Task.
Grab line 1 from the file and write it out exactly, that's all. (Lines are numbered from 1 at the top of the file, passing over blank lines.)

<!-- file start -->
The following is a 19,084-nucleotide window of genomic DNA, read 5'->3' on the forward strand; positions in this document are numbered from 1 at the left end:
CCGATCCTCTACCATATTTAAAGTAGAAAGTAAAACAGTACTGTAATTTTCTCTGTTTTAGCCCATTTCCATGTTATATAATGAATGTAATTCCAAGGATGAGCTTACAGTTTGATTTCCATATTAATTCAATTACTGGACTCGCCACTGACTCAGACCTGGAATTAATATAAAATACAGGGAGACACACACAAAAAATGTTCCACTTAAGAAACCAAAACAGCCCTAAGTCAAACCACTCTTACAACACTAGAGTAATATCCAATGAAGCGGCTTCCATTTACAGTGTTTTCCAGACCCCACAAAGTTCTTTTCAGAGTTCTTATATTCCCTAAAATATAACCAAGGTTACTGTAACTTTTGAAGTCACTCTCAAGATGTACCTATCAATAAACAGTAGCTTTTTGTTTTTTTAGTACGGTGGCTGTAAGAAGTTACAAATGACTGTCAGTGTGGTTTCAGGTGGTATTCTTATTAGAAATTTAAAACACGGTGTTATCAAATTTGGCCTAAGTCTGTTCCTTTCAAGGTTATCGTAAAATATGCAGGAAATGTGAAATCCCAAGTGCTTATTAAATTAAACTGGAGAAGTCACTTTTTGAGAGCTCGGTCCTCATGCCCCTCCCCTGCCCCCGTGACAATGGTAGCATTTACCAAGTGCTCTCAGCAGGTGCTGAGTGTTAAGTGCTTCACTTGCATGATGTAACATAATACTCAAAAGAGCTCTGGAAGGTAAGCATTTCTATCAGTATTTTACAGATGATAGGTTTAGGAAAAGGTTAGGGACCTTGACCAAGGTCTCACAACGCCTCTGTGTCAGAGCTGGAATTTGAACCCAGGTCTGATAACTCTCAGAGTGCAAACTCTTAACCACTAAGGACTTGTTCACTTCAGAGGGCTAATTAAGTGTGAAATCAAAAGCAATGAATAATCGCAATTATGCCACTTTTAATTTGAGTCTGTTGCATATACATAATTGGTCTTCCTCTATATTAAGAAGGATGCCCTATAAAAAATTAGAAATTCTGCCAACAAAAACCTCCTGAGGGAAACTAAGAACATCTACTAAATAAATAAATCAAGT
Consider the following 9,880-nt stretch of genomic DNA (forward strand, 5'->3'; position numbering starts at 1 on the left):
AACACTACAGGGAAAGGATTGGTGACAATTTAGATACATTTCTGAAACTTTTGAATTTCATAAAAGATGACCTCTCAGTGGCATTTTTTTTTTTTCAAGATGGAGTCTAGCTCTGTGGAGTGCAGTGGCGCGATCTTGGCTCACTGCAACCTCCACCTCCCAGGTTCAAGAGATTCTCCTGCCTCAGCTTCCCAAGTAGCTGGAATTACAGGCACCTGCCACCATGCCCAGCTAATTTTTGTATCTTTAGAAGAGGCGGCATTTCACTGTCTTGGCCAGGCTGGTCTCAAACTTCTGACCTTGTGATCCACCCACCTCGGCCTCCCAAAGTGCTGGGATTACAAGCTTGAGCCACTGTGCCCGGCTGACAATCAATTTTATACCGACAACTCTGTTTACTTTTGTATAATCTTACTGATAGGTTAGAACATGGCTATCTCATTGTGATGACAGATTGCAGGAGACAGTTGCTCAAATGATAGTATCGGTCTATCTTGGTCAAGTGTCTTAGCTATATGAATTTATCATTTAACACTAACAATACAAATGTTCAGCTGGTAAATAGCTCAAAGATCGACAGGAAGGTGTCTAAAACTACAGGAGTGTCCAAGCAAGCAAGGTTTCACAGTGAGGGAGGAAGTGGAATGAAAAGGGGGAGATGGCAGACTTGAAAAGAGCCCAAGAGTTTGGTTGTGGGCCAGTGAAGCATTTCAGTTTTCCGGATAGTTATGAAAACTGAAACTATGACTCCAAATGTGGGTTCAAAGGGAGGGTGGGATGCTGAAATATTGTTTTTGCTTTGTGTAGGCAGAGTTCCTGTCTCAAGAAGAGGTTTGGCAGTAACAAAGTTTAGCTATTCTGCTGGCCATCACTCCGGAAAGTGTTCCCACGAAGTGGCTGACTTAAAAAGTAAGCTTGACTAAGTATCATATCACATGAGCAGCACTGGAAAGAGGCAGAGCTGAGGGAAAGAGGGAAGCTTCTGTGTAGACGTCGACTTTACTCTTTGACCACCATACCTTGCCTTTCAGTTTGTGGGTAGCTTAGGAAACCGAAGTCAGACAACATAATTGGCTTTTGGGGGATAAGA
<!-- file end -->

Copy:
The following is a 19,084-nucleotide window of genomic DNA, read 5'->3' on the forward strand; positions in this document are numbered from 1 at the left end: